NFL Odds, Playoffs Wild Card Round: Seahawks at Redskins point spread analysis

Kevin Casey

"If he's slowed down at all, he'll still outrun my big butt."

An outstanding quote from our very own Alan Branch, in relation to the injury suffered by a talented fellow named Robert Griffin III four (IV?) weeks ago against Baltimore, as reported by Eric D. Williams of The News Tribune this week.

Griffin's worn a brace during games since, to protect the sprained LCL in his right knee, but Branch sees it making little difference in how the Washington Redskins prepare for games. "I don't feel like it affects the game plan at all," he said. "So it doesn't matter to me. We've just got to get him on the ground. That's our job."

No complaints from me.

Having reached a thousand words in my Rams preview last week without bothering to even mention anything betting related, I'll have a go at being a mite more organised this week, but this does come with a word of warning. I'm a superstitious young fool and if beginning these posts with a quote since Week 13 (Bears) has been enough to see the Seahawks prevail ever since, then I'm loath to change too much. However, sod it, here's the line: Seattle -2.5, Washington +3.

Before I go any further, I find myself in agreement with the prolific and oft quotable Walter Cherepinsky of WalterFootball.com. I probably agree with his picks ATS about fifty percent of the time and this Sunday just happens to fall into that green light category when he says that he sees this matchup as a pick ‘em game, namely that either team should be available with no spread/handicap. He likes the Redskins with the three points on offer and I have to say that that does appear to represent sound judgement. I agree with him as I look at this as incredibly close to call and wouldn't be at all surprised to see it go to overtime.

Seattle needed the St. Louis Rams to really show up last week and we can all thank Jeff Fisher for bringing his team to the CLink ready to play, especially the defense, who are aggressive up front. I would much rather we enter the nation's capital on the back of a game with a playoff feel to it than steamrollering our fourth team in a row and enter the playoffs believing our own hype.

Yes, we are good, very good, but various message boards this week already has some Seahawks fans deciding who we'll face in the divisional round. Not that the players would ever adopt such a mindset, but the Rams brought some of us back down to earth last week and their timing was immaculate. The NFC West promises to be utterly brutal next season.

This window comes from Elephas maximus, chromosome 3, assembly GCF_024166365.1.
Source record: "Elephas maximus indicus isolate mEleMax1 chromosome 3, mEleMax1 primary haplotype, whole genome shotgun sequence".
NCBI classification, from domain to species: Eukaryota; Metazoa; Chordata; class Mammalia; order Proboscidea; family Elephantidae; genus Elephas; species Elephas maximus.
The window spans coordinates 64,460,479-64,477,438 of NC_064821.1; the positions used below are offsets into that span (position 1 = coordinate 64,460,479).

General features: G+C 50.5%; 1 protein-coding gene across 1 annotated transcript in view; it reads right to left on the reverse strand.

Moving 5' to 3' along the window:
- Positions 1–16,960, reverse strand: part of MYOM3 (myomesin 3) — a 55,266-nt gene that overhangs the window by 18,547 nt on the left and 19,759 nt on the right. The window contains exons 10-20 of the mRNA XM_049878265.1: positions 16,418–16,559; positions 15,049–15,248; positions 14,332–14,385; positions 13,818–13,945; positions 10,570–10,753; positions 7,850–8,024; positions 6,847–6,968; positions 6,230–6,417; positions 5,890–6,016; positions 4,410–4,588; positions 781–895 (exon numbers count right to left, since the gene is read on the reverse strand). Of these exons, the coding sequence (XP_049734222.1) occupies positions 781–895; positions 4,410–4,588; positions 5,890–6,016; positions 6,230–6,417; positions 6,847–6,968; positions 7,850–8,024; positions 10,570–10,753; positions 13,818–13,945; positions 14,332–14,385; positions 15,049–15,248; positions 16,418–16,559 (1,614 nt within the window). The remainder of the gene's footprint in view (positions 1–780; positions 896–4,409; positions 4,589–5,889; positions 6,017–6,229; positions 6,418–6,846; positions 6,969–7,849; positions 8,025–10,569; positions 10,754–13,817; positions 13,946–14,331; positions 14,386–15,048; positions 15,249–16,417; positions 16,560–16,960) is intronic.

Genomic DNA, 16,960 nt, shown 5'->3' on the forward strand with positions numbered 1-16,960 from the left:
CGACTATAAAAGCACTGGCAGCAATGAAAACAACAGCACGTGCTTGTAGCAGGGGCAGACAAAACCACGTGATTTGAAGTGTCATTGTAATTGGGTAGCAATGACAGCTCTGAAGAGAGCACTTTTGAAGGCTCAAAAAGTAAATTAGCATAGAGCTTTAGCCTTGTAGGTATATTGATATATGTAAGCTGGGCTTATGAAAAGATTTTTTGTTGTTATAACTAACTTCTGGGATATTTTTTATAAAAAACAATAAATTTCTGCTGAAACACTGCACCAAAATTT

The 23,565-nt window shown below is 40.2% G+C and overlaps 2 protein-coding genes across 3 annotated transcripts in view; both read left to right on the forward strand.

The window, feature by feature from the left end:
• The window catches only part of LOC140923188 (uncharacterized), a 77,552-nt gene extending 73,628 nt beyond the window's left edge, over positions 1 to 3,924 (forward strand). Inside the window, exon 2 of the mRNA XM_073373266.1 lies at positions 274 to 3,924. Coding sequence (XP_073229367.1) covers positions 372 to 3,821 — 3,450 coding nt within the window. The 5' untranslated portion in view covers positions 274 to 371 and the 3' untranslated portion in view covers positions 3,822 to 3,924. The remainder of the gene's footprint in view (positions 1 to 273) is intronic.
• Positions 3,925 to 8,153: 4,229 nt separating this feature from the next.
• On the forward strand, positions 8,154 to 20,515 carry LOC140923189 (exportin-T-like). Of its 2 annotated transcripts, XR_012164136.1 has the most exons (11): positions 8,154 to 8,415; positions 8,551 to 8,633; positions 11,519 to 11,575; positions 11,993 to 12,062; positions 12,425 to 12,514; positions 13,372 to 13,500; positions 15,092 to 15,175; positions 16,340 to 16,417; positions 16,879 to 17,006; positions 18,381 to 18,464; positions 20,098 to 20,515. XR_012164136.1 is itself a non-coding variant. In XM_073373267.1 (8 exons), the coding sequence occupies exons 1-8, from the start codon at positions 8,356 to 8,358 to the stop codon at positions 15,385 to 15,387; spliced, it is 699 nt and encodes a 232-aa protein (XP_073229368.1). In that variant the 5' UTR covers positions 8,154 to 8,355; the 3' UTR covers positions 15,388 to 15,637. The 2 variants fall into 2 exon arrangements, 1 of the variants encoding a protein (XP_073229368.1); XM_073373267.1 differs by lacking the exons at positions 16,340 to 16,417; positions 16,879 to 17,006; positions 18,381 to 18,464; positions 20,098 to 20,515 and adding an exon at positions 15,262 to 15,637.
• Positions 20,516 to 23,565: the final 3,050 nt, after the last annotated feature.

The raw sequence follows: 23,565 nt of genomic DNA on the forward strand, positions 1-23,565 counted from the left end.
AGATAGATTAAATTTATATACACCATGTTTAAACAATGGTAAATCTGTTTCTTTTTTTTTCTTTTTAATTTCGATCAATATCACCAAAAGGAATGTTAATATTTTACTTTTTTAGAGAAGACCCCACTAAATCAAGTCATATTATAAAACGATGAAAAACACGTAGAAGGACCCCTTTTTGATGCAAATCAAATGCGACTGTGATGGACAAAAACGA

Memories of last week are of Russell Wilson being sacked six times and/or flushed out of the pocket, yet his completion percentage of 78.9 and yards per attempt of 13.16 were both season highs. Washington sits 30th in the NFL against the pass, evenly matched, the layman may suggest, against Seattle's 27th ranked passing offense, yet that latter statistic is one of the most misleading numbers out there.

I suspect we've known for far longer than most who follow the NFL that the Seahawks' attack through the air is better than it looks in black and white and we haven't been reliant upon it because we haven't needed to be. The only time we've had to really chase the game was at home to New England and in Chicago, when Wilson posted 293 yards in each contest, his highest of the season. Coming into this Sunday, Seattle's passing game doesn't concern me one jot and nor should it any of us (well, it won't) because I'm sure we're all now on the same page when it comes to Wilson having the ball in his hands. The kid will bring us a Lombardi, I'm certain. Maybe not this year, but he's convinced me that the eventuality will happen...eventually.

If Seattle's passing game doesn't concern me, then it undoubtedly doesn't concern Redskins cornerback DeAngelo Hall, such an endearing chap. Trawling through Pro Football Talk this week, I was reminded of the shenanigans that occurred before the coin toss the last time these two teams met, in November 2011 at CenturyLink, when Michael Robinson took umbrage at some of the language Hall was using within earshot of a young girl, Seattle's honorary captain that day (this reported by Curtis Crabtree).

"I can remember going up there last year and almost fighting at the coin toss so they don't like us and we don't like them," Hall said this week. I'll refrain from articulating my precise thoughts on Hall through fear of a reprimand so I'll accept that he'll be giving it large on Sunday and pray that come the end of the game, he's proven to be all mouth and no trousers.

DeAngelo, you may find that any perceived opprobrium coming your way from the Seahawks isn't directed at the team or the city, just merely you.